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USASOC receives final MH-47G SLEP aircraft
Leaders and employees from the H-47 Program gathered for a ceremony at Boeing’s helicopter facility in Ridley Township, Pa., Feb. 10 to commemorate the delivery of the final MH-47G Chinook to U.S. Army Special Operations Command.

By: By Jeffrey Zak and Staff Sgt. Anna-Marie Wyant - 3/4/2011

  • Col. John W. Thompson, commander, 160th SOAR (A), thanks employees at the Boeing facility in Ridley Township, Pa., for all their hard work on the MH-47G Service Life Extension Program. Courtesy photo.

Leaders and employees from the H-47 Program gathered for a ceremony at Boeing’s helicopter facility in Ridley Township, Pa., Feb. 10 to commemorate the delivery of the final MH-47G Chinook to U.S. Army Special Operations Command.


Representatives from the 160th Special Operations Aviation Regiment (Airborne), Fort Campbell, Ky.; Technology Applications Program Office, Fort Eustis, Va; and U.S. Special Operations Command, MacDill Air Force Base, Fla., also attended the ceremony to recognize the completion of the MH-47G Service Life Extension Program. The decade-long endeavor produced 62 Special Operations Chinooks for U.S. Special Operations Forces warriors.


“We are all very proud to support aircrews of the 160th Special Operations Aviation Regiment with the final upgrade of this MH-47G aircraft,” Leanne Caret, vice president, H-47 Programs, said at the ceremony. “We know this fleet of mission-ready aircraft will serve our troops with unmatched capability well into the future.”


“The work you do here is where it all begins,” said Col. John W. Thompson, commander, 160th SOAR (A), addressing employees at the facility. “We deploy this aircraft around the world on vital missions, and you are a part of that. Thank you for the work you do every day.”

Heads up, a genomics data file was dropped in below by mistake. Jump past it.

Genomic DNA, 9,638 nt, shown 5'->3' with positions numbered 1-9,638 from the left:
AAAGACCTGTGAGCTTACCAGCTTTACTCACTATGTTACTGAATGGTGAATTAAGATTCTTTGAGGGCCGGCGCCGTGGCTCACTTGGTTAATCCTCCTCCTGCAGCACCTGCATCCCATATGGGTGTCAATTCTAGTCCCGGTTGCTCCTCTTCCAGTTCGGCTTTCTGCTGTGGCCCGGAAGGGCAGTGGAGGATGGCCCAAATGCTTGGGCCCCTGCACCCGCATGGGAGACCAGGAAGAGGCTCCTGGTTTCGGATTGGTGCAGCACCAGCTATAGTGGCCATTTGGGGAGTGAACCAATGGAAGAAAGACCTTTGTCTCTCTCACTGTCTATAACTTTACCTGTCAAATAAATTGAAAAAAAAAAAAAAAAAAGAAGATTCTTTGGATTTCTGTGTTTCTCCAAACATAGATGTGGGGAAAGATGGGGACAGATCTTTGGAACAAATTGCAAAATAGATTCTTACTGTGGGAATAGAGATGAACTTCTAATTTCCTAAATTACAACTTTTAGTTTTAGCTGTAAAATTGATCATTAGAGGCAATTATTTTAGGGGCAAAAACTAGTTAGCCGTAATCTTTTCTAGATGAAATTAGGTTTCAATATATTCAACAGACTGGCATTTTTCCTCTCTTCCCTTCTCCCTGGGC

The MH-47G Chinook is a twin engine, tandem-rotor, heavy assault helicopter specially modified for Special Operations missions.  The aircraft has a secure, integrated communication system with both line-of-site and over the horizon capabilities. It has a precision integrated navigation system, defensive armament systems, radar and infrared detection and defensive systems, and is equipped with an aerial refueling probe. It also incorporates a Common Aviation Architecture System cockpit, vibration reduction, enhanced air transportability kits, a forward looking infrared, Multi-Mode Radar and other upgrades.


“This is truly a great accomplishment that will benefit USSOCOM for years to come,” said Donald Reedy, system acquisition manager for the MH-47G at SOCOM. He said the 160th SOAR(A), also known as the ‘Night Stalkers,’ will be able to use the MH-47G helicopter to conduct overt and clandestine infiltrations, exfiltrations, air assault, resupply and sling load operations over a wide range of environmental conditions.


“The aircraft can perform a variety of other missions including shipboard operations, urban, overwater, mass casualty, and combat search and rescue operations in support of the combatant commander,” he added.


Under the modernization program that began in 2004, the fleet of MH-47D and E model Chinooks were modified to include additional capabilities specifically for the 160th SOAR (A).


“This program illustrates the outstanding team work between numerous government agencies and industry to deliver the most highly capable and most highly integrated heavy assault helicopter in the world,” Reedy said.


In February 2007, the first MH-47G was flown into combat.  This month marks fours straight years in combat for the MH-47G aircraft with thousands of combat hours flown, usually at night, in all weather conditions, and in the face of enemy fire, helping the 160th SOAR (A) live up to their motto, “Night Stalkers Don’t Quit.”



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